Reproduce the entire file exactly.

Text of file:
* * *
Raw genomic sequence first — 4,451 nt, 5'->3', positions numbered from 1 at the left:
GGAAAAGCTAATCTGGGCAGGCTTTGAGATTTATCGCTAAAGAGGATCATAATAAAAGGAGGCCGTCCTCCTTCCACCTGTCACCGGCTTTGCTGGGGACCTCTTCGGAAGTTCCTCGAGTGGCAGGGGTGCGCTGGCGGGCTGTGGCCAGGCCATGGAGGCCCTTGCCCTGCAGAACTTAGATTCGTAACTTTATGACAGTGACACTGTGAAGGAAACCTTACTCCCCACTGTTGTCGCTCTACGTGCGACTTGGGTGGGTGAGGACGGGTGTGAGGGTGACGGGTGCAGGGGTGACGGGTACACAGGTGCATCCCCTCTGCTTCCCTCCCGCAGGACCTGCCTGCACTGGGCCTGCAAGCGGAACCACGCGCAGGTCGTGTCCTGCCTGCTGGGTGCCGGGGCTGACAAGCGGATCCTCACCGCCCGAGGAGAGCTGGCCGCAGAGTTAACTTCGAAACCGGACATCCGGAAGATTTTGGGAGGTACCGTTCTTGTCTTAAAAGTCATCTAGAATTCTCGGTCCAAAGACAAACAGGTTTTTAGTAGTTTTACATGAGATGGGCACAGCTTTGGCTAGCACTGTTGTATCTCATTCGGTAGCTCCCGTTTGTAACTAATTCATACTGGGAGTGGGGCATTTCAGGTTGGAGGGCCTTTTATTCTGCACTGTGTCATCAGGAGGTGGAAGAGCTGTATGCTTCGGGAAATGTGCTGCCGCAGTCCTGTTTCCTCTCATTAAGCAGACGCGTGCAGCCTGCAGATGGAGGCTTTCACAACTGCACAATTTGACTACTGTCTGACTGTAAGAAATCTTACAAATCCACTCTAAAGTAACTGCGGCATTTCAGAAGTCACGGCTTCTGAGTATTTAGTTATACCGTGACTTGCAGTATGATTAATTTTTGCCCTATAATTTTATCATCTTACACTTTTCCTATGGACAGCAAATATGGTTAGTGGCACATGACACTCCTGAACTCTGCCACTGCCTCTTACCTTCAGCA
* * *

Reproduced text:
Raw genomic sequence first — 4,451 nt, 5'->3', positions numbered from 1 at the left:
GGAAAAGCTAATCTGGGCAGGCTTTGAGATTTATCGCTAAAGAGGATCATAATAAAAGGAGGCCGTCCTCCTTCCACCTGTCACCGGCTTTGCTGGGGACCTCTTCGGAAGTTCCTCGAGTGGCAGGGGTGCGCTGGCGGGCTGTGGCCAGGCCATGGAGGCCCTTGCCCTGCAGAACTTAGATTCGTAACTTTATGACAGTGACACTGTGAAGGAAACCTTACTCCCCACTGTTGTCGCTCTACGTGCGACTTGGGTGGGTGAGGACGGGTGTGAGGGTGACGGGTGCAGGGGTGACGGGTACACAGGTGCATCCCCTCTGCTTCCCTCCCGCAGGACCTGCCTGCACTGGGCCTGCAAGCGGAACCACGCGCAGGTCGTGTCCTGCCTGCTGGGTGCCGGGGCTGACAAGCGGATCCTCACCGCCCGAGGAGAGCTGGCCGCAGAGTTAACTTCGAAACCGGACATCCGGAAGATTTTGGGAGGTACCGTTCTTGTCTTAAAAGTCATCTAGAATTCTCGGTCCAAAGACAAACAGGTTTTTAGTAGTTTTACATGAGATGGGCACAGCTTTGGCTAGCACTGTTGTATCTCATTCGGTAGCTCCCGTTTGTAACTAATTCATACTGGGAGTGGGGCATTTCAGGTTGGAGGGCCTTTTATTCTGCACTGTGTCATCAGGAGGTGGAAGAGCTGTATGCTTCGGGAAATGTGCTGCCGCAGTCCTGTTTCCTCTCATTAAGCAGACGCGTGCAGCCTGCAGATGGAGGCTTTCACAACTGCACAATTTGACTACTGTCTGACTGTAAGAAATCTTACAAATCCACTCTAAAGTAACTGCGGCATTTCAGAAGTCACGGCTTCTGAGTATTTAGTTATACCGTGACTTGCAGTATGATTAATTTTTGCCCTATAATTTTATCATCTTACACTTTTCCTATGGACAGCAAATATGGTTAGTGGCACATGACACTCCTGAACTCTGCCACTGCCTCTTACCTTCAGCA